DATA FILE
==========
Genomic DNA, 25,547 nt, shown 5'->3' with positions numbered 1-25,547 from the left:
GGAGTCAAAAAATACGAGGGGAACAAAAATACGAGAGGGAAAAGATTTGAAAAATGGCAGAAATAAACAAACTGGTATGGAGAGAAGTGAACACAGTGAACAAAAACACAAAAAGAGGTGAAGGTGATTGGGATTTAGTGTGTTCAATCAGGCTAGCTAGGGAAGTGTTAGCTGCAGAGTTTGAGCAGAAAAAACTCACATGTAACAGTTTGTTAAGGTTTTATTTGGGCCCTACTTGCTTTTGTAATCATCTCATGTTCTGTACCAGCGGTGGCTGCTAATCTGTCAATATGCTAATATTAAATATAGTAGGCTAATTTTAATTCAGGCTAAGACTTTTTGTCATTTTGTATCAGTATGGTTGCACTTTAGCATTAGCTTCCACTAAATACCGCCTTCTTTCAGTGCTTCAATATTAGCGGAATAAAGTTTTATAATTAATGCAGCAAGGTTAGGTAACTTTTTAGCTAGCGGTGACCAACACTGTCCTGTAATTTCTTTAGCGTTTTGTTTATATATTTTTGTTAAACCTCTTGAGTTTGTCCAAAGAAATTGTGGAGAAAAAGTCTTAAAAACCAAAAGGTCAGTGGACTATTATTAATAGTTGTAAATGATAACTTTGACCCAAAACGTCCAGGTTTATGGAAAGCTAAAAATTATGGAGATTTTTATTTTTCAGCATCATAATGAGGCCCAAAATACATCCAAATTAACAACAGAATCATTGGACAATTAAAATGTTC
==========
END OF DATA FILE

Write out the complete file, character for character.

Genomic DNA, 25,547 nt, shown 5'->3' with positions numbered 1-25,547 from the left:
GGAGTCAAAAAATACGAGGGGAACAAAAATACGAGAGGGAAAAGATTTGAAAAATGGCAGAAATAAACAAACTGGTATGGAGAGAAGTGAACACAGTGAACAAAAACACAAAAAGAGGTGAAGGTGATTGGGATTTAGTGTGTTCAATCAGGCTAGCTAGGGAAGTGTTAGCTGCAGAGTTTGAGCAGAAAAAACTCACATGTAACAGTTTGTTAAGGTTTTATTTGGGCCCTACTTGCTTTTGTAATCATCTCATGTTCTGTACCAGCGGTGGCTGCTAATCTGTCAATATGCTAATATTAAATATAGTAGGCTAATTTTAATTCAGGCTAAGACTTTTTGTCATTTTGTATCAGTATGGTTGCACTTTAGCATTAGCTTCCACTAAATACCGCCTTCTTTCAGTGCTTCAATATTAGCGGAATAAAGTTTTATAATTAATGCAGCAAGGTTAGGTAACTTTTTAGCTAGCGGTGACCAACACTGTCCTGTAATTTCTTTAGCGTTTTGTTTATATATTTTTGTTAAACCTCTTGAGTTTGTCCAAAGAAATTGTGGAGAAAAAGTCTTAAAAACCAAAAGGTCAGTGGACTATTATTAATAGTTGTAAATGATAACTTTGACCCAAAACGTCCAGGTTTATGGAAAGCTAAAAATTATGGAGATTTTTATTTTTCAGCATCATAATGAGGCCCAAAATACATCCAAATTAACAACAGAATCATTGGACAATTAAAATGTTC